Paleoclimatologists and paleo-oceanographers seek to understand how the Earth’s climate and oceans have behaved and evolved through time. Their work is key to understanding and reducing the effects of climate change.

Geomorphologists study how the Earth’s surface is sculpted or morphed by streams, landslides, glaciers, and wind.

Geologists work mainly in the field outdoors, but they can also do research within laboratories, classrooms, and offices.

Below are some examples of tasks that geologists commonly undertake:

Mapping and Fieldwork

There is more than one type of mapping. The aim of field mapping is to produce a geological map by examining rock types, geological structures, and how they relate to one another.

Geotechnical mapping evaluates the properties and stability of rock areas to determine suitability for any kind of construction or modification, such a building a tunnel.


Geological logging systems include:
Rock core logging – also known as rock chip logging, for mining and exploration companies
Mud logging – for oil and gas exploration
Geotechnical logging – to assess the strength or weakness of rocks; to identify fractures

Laboratory work

Lab work is essential in the field of geology. In fact, some geoscientists work exclusively for large commercial laboratories that conduct data analysis for mining, oil and gas, engineering, and environmental companies.

Lab work can include:
Microscopic analysis – to examine the fine details of rocks and fossils
Geochemical analysis – to reveal details about samples, such as metal content or quality of oil
Geomechanical analysis – to test and reveal the strength of rocks

Computer-based work

Increasingly, geologists use specialized software:

Geographical Information Systems GIS) essentially allow geologists to conduct field mapping on their computers by producing a digital database of acquired field data.

Modelling programs have become increasingly important tools for geologists, both in the research sector and in the commercial sector. Geologists produce modelling programs for various purposes:
Modelling geological processes, often for research
Producing a 3D model of an oil field, a mineral deposit, or an aquifer (an underground layer of water-bearing permeable rock)
Modelling the subsurface geology that is to be modified by an engineering project

Report Writing

Geology reports can range from brief daily site updates to large documents of several hundred pages concerning economic assessments and environmental impacts of potential exploration projects.

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What is the workplace of a Geologist like?

Geologists work mainly in the field outdoors, but they can also do research within laboratories, classrooms, and offices. Since geology deals with much fieldwork, one should be able to adapt to weather changes and to varying terrains.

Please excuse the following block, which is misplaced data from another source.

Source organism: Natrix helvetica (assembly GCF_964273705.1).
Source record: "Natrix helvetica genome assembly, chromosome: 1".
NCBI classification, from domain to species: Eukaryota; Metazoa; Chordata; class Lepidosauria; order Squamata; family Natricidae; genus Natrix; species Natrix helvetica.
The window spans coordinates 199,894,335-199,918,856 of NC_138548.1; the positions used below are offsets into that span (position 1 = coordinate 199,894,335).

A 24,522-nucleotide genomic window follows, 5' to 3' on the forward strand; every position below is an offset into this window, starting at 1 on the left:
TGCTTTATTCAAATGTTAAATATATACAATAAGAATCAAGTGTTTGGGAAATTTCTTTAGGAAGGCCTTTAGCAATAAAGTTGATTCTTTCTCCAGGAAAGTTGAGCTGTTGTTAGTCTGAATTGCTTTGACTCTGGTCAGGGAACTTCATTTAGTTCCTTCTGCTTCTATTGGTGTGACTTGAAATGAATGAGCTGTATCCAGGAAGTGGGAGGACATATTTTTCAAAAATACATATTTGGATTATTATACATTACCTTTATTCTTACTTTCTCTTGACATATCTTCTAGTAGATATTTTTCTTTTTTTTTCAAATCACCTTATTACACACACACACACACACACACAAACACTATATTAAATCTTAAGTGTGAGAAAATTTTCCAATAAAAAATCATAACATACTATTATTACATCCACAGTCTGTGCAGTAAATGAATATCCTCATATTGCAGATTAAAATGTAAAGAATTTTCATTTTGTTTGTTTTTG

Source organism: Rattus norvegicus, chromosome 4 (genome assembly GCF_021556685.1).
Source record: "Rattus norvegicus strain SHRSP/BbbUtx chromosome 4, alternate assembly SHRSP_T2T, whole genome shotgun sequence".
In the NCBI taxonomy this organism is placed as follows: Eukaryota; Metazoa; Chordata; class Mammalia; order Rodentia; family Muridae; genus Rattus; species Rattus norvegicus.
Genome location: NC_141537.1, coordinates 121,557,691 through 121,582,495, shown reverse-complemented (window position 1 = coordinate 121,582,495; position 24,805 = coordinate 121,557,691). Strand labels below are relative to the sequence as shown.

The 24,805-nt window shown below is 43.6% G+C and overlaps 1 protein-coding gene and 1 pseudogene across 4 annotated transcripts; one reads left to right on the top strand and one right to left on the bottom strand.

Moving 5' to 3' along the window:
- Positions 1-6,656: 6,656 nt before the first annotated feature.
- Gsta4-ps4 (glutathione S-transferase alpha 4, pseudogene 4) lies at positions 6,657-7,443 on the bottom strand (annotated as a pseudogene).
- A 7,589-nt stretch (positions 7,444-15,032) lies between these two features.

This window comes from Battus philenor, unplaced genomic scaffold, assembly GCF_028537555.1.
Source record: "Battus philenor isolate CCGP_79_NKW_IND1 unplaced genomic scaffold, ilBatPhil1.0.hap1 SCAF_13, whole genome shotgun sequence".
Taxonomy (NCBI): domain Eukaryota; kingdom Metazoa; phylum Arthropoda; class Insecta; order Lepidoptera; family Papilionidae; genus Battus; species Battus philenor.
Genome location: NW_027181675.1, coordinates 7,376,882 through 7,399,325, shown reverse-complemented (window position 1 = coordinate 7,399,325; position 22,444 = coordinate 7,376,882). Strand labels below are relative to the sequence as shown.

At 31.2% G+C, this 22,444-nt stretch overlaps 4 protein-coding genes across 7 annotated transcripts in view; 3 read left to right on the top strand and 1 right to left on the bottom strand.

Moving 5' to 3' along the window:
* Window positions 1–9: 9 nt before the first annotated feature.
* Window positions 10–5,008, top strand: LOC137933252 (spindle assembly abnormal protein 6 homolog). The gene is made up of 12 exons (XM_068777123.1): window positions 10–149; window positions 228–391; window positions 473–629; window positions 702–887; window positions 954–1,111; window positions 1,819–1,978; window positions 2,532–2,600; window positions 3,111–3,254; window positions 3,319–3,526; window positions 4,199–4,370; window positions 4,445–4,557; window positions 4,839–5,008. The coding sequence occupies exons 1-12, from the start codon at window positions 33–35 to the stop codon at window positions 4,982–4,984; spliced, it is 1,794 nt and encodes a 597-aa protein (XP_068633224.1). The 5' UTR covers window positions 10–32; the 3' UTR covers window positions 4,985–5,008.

Geologists and geo-technologists work for mining companies or oil and gas exploration companies. They can also find work in civil engineering firms, planning city construction. Additionally, government agencies may need the aid of geologists to support geoscience, education, water affairs, and forestry. A geologist may also work with a variety of organizations over the span of their employment, such as non-profit organizations, universities and natural reserve companies, or work as a consultant.

What type of geologist spends the most time outdoors?

Geologists study rocks, minerals, and the physical processes that create and change the earth's landscape. There are several areas of geology one can pursue, and some geologists spend more time outdoors than others.

If outdoors is where you want to be, look into becoming a field or exploration geologist. They do geological surveys and mineral prospecting that requires them to spend quite a bit of time outdoors.

Environmental engineers spend roughly fifty percent of their time outdoors, helping project managers with field work and doing environmental site assessments. Their other duties may include installing remediation systems, taking soil tests, and surveying monitoring wells.

What is the difference between a geologist and a paleontologist?

A geologist is someone who is involved in the study of the outer layer of the earth's crust. The objective of geology is to understand the history of the planet we live on; to better predict the future and to explain current occurrences of earthquakes, volcanic eruptions, and landslides.

A paleontologist, on the other hand, looks at fossil remains on many types of organisms on the earth's surface. Paleontology is the study of primitive life, including plant and animal organisms, fungi, bacteria, etc.

Also relevant for Paleontologist



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Career Attributes

  • $99,057
  • 32,000
  • 3.3
  • 14.1%
More Attributes